Rogier van der Weyden

Van der Weyden belongs amongst the greatest artists of the 15th Century. However, not a single painting can be attributed to him with absolute certainty. Futhermore, there is no agreement over the chronology of his works. Van der Weyden most likely had many assistants in his Brussels studio, which makes attribution all the more difficult. Stylistically, he was tightly connected with his master instructor, the Master of Flémalle (Robert Campin), yet still his work has innovating qualities that had an enormous influence on other painters. He gave his works an emotional intensity, which makes it nearly impossible for the viewer to be left unmoved. He further developed a new reportoire of compositions that he often reused. Many other painters, also long after his death, took that repertoire over. His most influential works are The Descent from the Cross (Museo del Prado, Madrid), the Miraflores Altarpiece (Staatliche Museen, Berlin) and Christ on the Cross with the Virgin and Saint John (El Escorial, Madrid).

Circa 1399/ 1400

Rogier van der Weyden is born as Rogier de le Pasture in Tournai.

1423

Rogier van der Weyden becomes a student under Robert Campin. Jacques Daret is also a student there. The two carry out projects together in their master's studio. The relationship among Robert Campin, Rogier van der Weyden and Jacques Daret is probably more of a collaborative nature, than that of a master and his pupils.

1423 - 1427

The earliest works, recognisable as that by Van der Weyden's hand, are placed in this period.

1426

Rogier's father, Henry de le Pasture, dies. On 18 March 1426, the house is sold to Ernoul Caudiauwe, the husband of van der Weyden's sister, Jeanne. They remain together, living with the widow in the parental house.

A document dated 17 November 1426 mentions "Maistre de le Pasture". Rogier van der Weyden must have thus already earned the title in Doornik.

Rogier van der Weyden marries Liesbeth Goffaert.

1427

Van der Weyden receives a gift from the city administration of Tournai, probably for the birth of his first child.

A document mentions the official register of Van der Weyden as student with Robert Campin.

On October18, Jan van Eyck, then the court painter of Philip the Good, is invited by the painters of Tournai on the ocassion of St. Luke's day. There is probably contact between the two painters on this ocassion.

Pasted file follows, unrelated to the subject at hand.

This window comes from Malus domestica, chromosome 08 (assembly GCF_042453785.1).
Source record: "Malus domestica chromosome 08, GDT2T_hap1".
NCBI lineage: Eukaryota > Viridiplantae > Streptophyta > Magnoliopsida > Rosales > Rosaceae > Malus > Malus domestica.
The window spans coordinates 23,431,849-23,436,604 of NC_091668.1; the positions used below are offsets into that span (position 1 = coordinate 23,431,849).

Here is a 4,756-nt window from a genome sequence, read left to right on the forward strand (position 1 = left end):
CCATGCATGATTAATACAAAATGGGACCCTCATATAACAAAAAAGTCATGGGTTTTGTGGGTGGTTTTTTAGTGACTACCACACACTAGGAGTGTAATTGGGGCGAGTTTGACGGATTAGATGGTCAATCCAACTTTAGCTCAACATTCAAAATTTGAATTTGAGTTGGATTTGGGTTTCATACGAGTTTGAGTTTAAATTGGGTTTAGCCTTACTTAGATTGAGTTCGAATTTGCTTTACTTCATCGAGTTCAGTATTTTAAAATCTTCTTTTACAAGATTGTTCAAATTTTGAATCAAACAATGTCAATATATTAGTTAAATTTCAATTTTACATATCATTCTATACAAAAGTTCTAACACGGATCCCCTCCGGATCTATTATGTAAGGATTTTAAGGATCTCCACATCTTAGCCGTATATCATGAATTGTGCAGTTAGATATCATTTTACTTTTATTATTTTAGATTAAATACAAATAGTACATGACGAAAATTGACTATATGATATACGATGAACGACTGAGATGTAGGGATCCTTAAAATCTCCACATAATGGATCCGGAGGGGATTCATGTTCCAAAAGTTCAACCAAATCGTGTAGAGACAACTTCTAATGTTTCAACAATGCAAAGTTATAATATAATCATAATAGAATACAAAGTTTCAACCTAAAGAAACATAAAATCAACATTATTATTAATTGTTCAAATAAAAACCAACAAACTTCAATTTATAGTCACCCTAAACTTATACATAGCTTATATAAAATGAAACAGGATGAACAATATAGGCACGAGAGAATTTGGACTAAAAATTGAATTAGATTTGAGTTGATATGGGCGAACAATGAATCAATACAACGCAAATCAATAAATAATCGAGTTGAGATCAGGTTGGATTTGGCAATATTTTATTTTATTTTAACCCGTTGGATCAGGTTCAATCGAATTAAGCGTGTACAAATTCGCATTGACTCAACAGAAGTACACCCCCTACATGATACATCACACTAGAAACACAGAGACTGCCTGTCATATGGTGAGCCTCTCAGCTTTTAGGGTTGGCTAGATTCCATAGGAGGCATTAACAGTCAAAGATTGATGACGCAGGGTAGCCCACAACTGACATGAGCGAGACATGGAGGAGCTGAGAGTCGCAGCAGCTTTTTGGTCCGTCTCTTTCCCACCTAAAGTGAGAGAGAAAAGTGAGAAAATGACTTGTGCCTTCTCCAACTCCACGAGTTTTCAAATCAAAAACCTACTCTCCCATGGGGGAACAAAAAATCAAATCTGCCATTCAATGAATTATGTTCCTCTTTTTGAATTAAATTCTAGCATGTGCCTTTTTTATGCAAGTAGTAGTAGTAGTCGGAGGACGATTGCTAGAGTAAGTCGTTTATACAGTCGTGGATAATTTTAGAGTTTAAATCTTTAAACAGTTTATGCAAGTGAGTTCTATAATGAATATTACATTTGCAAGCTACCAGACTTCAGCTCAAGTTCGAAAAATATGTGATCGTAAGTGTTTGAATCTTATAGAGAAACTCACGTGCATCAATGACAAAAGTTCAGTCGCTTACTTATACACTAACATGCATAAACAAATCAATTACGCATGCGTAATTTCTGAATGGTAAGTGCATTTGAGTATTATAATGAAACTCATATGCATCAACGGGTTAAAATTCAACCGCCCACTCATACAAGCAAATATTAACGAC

1428

Jan van Eyck visits Tournai for a second time. The reason for his visit is not known.

1430

Philip the Good marries Isabella of Portugal and and is named the heir of the dukedom from Brabant and Limburg that he added to Burgundy.

On 5 October, Philip the Good is inaugurated as the 28th duke of Brabant. On 8 October, the new duke enters the palace at Coudenberg. Brussels becomes the administrative capital of the Burgundian realm and the seat of the court from that time onwards.

1432

On 30 July Campin is banned because of adultery. His studio is shut down. On 1 August, Van der Weyden purchases freemaster status and becomes independent.

Birth of Van der Weyden's second child, Margareta.

1432 - 1435

Van der Weyden remains active in Tournai and among other things, works on the embellishment works of the Saint Margareta Church.

1435

On 21 October, Van der Weyden is mentioned in the Tournai rental legers as "demorant a Brouxielles".

From this year forward, Rogier van der Weyden is in service as a painter of the city of Brussels, a function that is created especially for him. In the first place, he is tapped for the execution of four justicel panels for the "Gulden Kamer" (Gold Room) of the Town Hall.

Van der Weyden paints The Descent from the Cross (Museo del Prado, Madrid) on assignment from the Leuven marksmen guild for the Our Blessed Lady of Ginderbuiten Church.

1435 - 1436

Van der Weyden paints Saint Luke drawing the Virgin (Museum of Fine Arts, Boston) as altarpiece for a painter's corporation, probably from Brussels. A 15th-century copy of the paintings is found in the Groeninge Museum in Bruges.

1436

A rereference in the city documents emphasises the singularity of the appointment of a city painter: "after Master Rogier, no other painter shall be appointed."

Among the commissioners of Rogier van der Weyden is Philip the Good and prominent members of the courts such as Nicolas Rolin and Jean Chevrot.

Van der Weyden paints one of the official portraits of Philip the Good. Two copies of this painting are found in the Royal Museum of Fine Arts in Antwerp and in the Groeninge Museum.